Emery Valentine

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Emery Valentine
Emery Valentine.jpg
8th mayor of Juneau, Alaska
In office
1908–1912
President Theodore Roosevelt
William Howard Taft
Governor Wilford Bacon Hoggatt
Walter Eli Clark
Preceded by George F. Forrest
Succeeded by Harry A. Bishop
Constituency Juneau, Alaska
13th mayor of Juneau, Alaska
In office
1917–1919
President Woodrow Wilson
Governor John Franklin Alexander Strong
Thomas Christmas Riggs, Jr.
Preceded by B. D. Stewart
Succeeded by J. Latimer Gray
Constituency Juneau, Alaska
Personal details
Born 1858
Dowagiac, Michigan
Died September 9, 1930
Juneau, Alaska
Resting place Evergreen Cemetery, Juneau
58°18′17″N 134°25′25″W / 58.3047°N 134.4236°W / 58.3047; -134.4236
Nationality American
Political party Republican
Spouse(s) Katherine, Maude, Jennie, Josephine
Profession Firefighter, jeweler

Emery (or Emory) Valentine (1858 – September 9, 1930) was an Alaskan politician and the sixth mayor of Juneau, Alaska, from 1908 to 1912 and from 1917 to 1919. He was also a miner, goldsmith, jeweller, assayer, gunsmith, watchmaker, architect, firefighter, and businessman.[1]

Early life[edit]

Valentine was born in Dowagiac, Michigan. He traveled to Colorado around the age of 10 and became a miner, until he was injured in an accident and lost his leg. He then learned to be a goldsmith and became an apprentice to a jeweler.

Career[edit]

Valentine came to own a number of stores throughout Colorado and Montana, from 1876 to 1886, when he left the states and settled in Juneau in May 1886. There, he bought a plot of land from Joe Juneau and began his own jewelry store, E. Valentine Jeweler. He would have built a jewelry store in Skagway, but he faced competition from Herman Kirmse, a well-known jeweler.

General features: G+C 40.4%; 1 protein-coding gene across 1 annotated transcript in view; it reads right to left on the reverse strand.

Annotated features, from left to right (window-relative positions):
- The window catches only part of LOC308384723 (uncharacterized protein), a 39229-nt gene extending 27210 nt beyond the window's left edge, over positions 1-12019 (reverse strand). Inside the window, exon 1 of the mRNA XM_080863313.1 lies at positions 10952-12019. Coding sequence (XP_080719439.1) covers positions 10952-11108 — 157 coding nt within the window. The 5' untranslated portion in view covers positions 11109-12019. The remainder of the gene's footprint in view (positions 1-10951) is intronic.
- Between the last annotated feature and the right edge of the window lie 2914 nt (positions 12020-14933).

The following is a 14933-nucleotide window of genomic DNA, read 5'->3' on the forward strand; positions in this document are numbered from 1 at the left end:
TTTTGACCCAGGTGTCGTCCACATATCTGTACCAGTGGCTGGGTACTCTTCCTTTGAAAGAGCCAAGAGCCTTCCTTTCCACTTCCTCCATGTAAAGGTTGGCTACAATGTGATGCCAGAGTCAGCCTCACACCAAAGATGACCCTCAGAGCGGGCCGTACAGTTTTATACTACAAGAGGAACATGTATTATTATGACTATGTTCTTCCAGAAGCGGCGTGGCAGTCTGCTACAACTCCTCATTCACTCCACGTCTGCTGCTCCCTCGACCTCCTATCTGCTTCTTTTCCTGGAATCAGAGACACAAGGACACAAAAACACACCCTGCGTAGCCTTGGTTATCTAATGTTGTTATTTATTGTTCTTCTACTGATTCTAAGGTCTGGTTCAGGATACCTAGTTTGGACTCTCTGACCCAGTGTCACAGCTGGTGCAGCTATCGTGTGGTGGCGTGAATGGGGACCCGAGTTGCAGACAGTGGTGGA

Architect[edit]

Emery Valentine built a number of notable buildings in Juneau, including the Valentine Building (now on the National Register of Historic Places), at 119 Seward Street, in 1912, and the Seward Building (now known as Dockside Jewelers), at 145 South Franklin Street. In 1897, he traveled to Skagway, where he built a dock. It was the same dock that local gangster Jefferson Randolph "Soapy" Smith was killed in a gunfight by Frank Reid on July 8, 1898.

Firefighter[edit]

Valentine working as firefighter

After coming to Juneau, Valentine organized the Juneau Volunteer Fire Department. At first, the establishment implemented a horse-drawn cart and a hand pump. Usually, volunteers would form bucket brigades to transport water as well. Valentine also donated a specialized wagon to the department in 1897; the wagon carried the slogan "You ring the Bell and we'll do the rest". As mayor, he renovated the department and designed the city's first water system.

Politician[edit]

Valentine served as a member of the city council for a single term in 1902. During his six terms as mayor, he helped to acquire the People's Dock, near the southern region of the town. Although a Republican, Valentine had close ties with the Progressive ("Bull Moose") Party.

Other[edit]

Valentine also worked as the Japanese vice-consul from 1912 to 1914. For his service to the country of Japan, he was awarded the Order of the Rising Sun.

Family[edit]

Emery Valentine was married at least three times:

  • Katherine (divorced in Juneau in May 1891)
  • Maude Adela Hayford Gough (married October 19, 1900, in Juneau; divorced May 14, 1903)
  • Mrs. Frank (Josephine G.) Cook (married December 20, 1909, in Juneau; divorced in Juneau in 1915)

Later life[edit]

Valentine was buried in Evergreen Cemetery in Juneau, Alaska.

References[edit]

  1. ^ Atwood, Evangeline, DeArmond, Robert N. Who's Who in Alaska Politics: A Biographical Dictionary of Alaskan Political Personalities, 1884–1974. Binford & Mort, 1977: Portland, Oregon.

External links[edit]